Ep. 39: Deterring crime with DNA databases
20:26DNA databases have become essential for solving crimes with few to no leads. But their benefits extend beyond finding suspects. They provide a powerful tool for preventing crimes from happening in the first place, according to a paper in the American Economic Journal: Applied Economics. Authors Anne Sofie Tegner Anker, Jennifer L. Doleac, and Rasmus Landersø found that the expansion of DNA databases in Denmark led to a sharp reduction in recidivism. While some citizens worry about potential abuse of this surveillance tool, the effectiveness of registering offenders in DNA databases stands out compared to traditional policing measures. Professor Doleac recently spoke with Tyler Smith about how DNA registration deters crime and how policymakers should weigh the tradeoff between privacy and effective policing measures.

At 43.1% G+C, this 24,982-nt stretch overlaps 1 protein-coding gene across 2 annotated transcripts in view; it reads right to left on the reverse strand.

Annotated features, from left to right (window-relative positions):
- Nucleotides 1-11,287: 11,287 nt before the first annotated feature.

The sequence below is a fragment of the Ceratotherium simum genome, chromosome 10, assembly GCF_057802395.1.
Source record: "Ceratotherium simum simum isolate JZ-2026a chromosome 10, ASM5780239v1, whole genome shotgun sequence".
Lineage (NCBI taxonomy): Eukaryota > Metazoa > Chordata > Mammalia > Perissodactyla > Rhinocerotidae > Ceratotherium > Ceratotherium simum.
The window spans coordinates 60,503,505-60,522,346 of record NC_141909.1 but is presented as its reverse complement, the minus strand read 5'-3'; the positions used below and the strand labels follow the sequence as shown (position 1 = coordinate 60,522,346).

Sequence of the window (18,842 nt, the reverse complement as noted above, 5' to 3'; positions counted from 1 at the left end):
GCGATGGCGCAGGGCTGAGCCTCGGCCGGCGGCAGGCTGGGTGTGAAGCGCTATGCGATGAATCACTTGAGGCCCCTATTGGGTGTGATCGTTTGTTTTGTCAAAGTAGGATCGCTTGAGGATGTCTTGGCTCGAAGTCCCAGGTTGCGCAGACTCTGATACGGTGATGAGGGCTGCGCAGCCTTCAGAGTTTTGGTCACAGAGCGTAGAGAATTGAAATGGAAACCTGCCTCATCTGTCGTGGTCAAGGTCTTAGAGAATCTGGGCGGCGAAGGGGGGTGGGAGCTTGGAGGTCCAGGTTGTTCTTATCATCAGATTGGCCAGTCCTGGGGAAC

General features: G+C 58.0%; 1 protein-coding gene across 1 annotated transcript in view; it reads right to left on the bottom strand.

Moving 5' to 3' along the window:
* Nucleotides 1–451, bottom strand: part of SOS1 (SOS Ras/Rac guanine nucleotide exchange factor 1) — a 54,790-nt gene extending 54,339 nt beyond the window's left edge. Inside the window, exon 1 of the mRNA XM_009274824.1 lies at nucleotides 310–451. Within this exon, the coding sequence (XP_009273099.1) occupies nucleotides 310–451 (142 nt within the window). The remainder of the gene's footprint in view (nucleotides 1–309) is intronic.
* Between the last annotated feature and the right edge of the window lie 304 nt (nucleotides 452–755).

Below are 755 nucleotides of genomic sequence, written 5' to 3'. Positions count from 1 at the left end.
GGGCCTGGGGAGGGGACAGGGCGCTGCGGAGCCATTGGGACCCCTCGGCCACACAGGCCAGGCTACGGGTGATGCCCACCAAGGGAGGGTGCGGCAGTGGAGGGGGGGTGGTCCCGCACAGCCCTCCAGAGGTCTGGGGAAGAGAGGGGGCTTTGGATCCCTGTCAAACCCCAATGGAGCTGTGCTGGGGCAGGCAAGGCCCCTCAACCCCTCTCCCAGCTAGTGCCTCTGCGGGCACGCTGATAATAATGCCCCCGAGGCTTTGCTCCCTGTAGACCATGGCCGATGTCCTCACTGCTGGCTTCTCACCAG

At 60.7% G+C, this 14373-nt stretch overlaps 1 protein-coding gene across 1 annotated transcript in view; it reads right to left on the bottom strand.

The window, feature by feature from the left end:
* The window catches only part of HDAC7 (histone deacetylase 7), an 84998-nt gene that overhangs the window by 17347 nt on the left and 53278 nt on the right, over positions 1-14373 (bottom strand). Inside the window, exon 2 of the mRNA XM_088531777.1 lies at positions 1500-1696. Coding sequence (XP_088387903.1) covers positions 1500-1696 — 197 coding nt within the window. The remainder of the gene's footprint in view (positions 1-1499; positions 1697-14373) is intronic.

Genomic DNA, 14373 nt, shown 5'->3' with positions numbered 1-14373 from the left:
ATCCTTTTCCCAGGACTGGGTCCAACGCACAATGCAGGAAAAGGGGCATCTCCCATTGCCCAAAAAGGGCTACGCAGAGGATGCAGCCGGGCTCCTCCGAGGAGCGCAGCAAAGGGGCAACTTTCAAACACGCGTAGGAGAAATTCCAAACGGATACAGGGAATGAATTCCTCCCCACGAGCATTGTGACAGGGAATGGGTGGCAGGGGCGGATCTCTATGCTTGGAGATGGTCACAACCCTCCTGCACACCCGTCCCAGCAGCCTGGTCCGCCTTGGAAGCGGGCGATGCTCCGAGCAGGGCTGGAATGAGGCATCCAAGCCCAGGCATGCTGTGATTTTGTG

Ep. 38: Growth by proximity
23:44Austin was a laid-back college town in the 1980s when a student at the University of Texas named Michael Dell began selling computers from his dorm room. At the time, Texas’s capital city was perhaps known more for high hats than high-tech. But the company Dell started would become the world’s largest PC maker and attracted a slew of talent that turned Austin into a technology hub. Enrico Moretti has studied how these “agglomeration economies” develop and the ways they drive growth. In a paper in the American Economic Review, he says that inventors produce more patented research when surrounded by other top talent in their field. He also says that tech clusters will continue to thrive after the pandemic, despite speculation that they will be less relevant in a world of more remote work. Moretti spoke with Chris Fleisher about agglomeration and what the case study of Kodak in Rochester, New York, can tell us about how clusters affect innovation.
Ep. 37: Going from gasoline to electric